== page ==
A passport is a travel document, usually issued by a country‘s government to its citizens, that certifies the identity and nationality of its holder primarily for the purpose of international travel. Standard passports may contain information such as the holder’s name, place and date of birth, photograph, signature, and other relevant identifying information.
Many countries have either begun issuing or plan to issue biometric passports that contains an embedded microchip, making them machine-readable and difficult to counterfeit. As of January 2019, there were over 150 jurisdictions issuing e-passports. Previously issued non-biometric machine-readable passports usually remain valid until their respective expiration dates.
Passport control at an airport
A passport holder is normally entitled to enter the country that issued the passport, though some people entitled to a passport may not be full citizens with right of abode (e.g. American nationals or British nationals). A passport does not of itself create any rights in the country being visited or obligate the issuing country in any way, such as providing consular assistance. Some passports attest to the bearer having a status as a diplomat or other official, entitled to rights and privileges such as immunity from arrest or prosecution.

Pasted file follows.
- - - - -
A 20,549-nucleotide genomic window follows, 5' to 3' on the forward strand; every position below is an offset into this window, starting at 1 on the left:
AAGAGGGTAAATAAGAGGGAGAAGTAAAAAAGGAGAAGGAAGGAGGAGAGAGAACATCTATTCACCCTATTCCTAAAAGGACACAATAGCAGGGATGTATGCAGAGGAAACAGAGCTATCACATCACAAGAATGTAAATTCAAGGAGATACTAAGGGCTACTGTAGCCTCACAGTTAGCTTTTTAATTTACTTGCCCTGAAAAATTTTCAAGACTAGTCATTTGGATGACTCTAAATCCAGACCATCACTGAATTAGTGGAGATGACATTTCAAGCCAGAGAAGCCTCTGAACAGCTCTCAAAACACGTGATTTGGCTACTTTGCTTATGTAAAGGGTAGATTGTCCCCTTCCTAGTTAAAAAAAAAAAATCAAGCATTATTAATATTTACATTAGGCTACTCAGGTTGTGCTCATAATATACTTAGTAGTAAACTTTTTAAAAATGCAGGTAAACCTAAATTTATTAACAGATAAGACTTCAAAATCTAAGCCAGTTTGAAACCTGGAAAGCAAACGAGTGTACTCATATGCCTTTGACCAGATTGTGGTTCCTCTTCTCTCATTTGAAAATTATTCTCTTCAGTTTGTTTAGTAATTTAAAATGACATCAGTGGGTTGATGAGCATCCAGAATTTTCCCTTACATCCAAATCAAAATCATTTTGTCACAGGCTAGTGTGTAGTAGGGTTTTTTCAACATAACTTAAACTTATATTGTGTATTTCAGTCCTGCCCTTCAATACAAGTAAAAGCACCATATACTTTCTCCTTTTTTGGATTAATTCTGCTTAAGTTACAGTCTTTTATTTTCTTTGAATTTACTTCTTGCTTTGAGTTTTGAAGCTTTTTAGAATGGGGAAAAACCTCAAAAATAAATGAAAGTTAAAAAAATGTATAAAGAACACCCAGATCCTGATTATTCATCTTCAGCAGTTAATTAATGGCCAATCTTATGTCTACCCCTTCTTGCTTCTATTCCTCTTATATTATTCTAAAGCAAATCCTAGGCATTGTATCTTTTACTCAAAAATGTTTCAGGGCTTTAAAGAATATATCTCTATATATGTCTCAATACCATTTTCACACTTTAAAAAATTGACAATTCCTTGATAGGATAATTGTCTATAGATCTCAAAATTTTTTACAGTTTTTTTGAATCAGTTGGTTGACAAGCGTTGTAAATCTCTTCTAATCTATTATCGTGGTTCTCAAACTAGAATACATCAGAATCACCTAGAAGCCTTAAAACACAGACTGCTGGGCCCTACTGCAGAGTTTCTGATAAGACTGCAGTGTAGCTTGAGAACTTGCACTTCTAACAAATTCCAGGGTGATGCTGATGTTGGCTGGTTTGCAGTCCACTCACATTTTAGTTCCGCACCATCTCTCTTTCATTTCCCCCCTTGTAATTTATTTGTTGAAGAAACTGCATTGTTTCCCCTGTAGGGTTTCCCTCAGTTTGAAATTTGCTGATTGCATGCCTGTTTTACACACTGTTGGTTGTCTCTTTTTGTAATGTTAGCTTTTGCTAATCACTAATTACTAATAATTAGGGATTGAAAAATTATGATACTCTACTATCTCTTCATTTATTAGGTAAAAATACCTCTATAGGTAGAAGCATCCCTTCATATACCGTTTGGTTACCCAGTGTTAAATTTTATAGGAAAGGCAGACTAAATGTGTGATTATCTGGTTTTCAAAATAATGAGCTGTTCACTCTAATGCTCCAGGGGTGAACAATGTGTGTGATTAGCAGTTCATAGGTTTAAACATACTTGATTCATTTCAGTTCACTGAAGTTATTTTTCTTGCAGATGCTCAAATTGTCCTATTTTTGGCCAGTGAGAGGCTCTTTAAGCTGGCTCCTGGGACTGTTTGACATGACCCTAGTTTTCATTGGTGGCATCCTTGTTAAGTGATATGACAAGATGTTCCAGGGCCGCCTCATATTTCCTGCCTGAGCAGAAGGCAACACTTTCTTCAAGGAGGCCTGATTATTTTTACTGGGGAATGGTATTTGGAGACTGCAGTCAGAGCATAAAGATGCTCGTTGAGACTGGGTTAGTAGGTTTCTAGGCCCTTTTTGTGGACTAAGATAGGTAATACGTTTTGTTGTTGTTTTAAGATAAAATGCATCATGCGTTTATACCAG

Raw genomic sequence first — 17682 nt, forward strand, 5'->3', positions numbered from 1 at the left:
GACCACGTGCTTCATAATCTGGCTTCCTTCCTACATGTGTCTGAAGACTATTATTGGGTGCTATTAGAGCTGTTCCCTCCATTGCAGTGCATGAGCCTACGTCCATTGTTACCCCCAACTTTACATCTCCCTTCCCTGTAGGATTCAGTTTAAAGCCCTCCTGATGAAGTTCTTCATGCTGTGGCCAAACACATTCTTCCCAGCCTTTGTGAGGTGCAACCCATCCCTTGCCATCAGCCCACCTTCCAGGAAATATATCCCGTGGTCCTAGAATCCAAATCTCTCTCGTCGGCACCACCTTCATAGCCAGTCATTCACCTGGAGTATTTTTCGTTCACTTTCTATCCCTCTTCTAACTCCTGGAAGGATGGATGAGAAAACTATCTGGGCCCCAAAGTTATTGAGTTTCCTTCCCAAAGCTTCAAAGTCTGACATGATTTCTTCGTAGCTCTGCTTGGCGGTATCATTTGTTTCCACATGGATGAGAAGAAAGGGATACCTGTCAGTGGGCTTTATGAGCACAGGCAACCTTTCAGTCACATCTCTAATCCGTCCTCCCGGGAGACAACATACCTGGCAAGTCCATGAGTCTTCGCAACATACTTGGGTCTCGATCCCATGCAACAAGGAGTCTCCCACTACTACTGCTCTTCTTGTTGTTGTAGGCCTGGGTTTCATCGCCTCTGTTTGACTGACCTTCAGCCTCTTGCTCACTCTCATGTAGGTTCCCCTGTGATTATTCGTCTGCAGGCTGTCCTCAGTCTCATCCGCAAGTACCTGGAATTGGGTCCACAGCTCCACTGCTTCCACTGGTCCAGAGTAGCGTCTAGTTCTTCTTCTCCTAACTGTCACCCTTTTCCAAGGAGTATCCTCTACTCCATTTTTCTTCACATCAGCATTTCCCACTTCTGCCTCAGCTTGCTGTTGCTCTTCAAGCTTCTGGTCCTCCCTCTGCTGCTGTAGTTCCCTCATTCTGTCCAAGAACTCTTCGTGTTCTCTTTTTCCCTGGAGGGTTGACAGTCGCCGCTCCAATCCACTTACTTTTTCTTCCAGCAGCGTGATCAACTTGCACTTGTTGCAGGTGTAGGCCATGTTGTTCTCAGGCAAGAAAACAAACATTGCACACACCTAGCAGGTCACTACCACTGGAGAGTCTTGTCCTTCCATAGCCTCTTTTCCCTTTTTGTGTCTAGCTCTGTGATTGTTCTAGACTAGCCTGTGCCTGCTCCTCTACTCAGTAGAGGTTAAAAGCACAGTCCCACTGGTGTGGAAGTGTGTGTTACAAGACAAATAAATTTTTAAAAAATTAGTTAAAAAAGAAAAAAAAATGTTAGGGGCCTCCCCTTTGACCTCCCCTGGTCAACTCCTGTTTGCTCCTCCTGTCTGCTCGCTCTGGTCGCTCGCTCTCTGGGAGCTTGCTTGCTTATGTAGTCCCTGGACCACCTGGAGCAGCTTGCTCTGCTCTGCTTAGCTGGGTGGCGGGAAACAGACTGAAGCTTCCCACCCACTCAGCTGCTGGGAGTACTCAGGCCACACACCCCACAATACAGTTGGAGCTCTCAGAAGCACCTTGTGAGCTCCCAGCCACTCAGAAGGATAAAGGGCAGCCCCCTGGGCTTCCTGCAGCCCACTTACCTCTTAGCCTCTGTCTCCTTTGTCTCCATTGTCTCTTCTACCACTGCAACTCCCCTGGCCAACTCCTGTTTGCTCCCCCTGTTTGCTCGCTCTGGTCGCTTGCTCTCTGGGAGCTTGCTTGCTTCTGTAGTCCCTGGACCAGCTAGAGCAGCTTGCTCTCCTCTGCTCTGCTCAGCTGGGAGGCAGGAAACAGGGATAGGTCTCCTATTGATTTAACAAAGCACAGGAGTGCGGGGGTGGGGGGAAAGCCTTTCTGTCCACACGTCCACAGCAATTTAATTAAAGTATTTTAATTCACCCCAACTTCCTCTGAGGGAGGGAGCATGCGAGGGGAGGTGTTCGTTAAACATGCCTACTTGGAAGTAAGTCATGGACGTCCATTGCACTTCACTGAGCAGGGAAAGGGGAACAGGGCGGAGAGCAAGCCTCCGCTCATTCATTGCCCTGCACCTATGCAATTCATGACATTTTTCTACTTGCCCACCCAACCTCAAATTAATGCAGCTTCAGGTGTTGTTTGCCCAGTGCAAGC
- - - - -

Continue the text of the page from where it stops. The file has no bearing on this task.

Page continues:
Many countries normally allow entry to holders of passports of other countries, sometimes requiring a visa also to be obtained, but this is not an automatic right. Many other additional conditions, such as not being likely to become a public charge for financial or other reasons, and the holder not having been convicted of a crime, may apply. Where a country does not recognise another, or is in dispute with it, it may prohibit the use of their passport for travel to that other country, or may prohibit entry to holders of that other country’s passports, and sometimes to others who have, for example, visited the other country. Some individuals are subject to sanctions which deny them entry into particular countries.
Some countries and international organisations issue travel documents which are not standard passports, but enable the holder to travel internationally to countries that recognise the documents. For example, stateless persons are not normally issued a national passport, but may be able to obtain a refugee travel document or the earlier “Nansen passport” which enables them to travel to countries which recognise the document, and sometimes to return to the issuing country.
Passports may be requested in other circumstances to confirm identification such as checking into a hotel or when changing money to a local currency. Passports and other travel documents have an expiry date, after which it is no longer recognised, but it is recommended that a passport is valid for at least six months as many airlines deny boarding to passengers whose passport has a shorter expiry date, even if the destination country may not have such a requirement.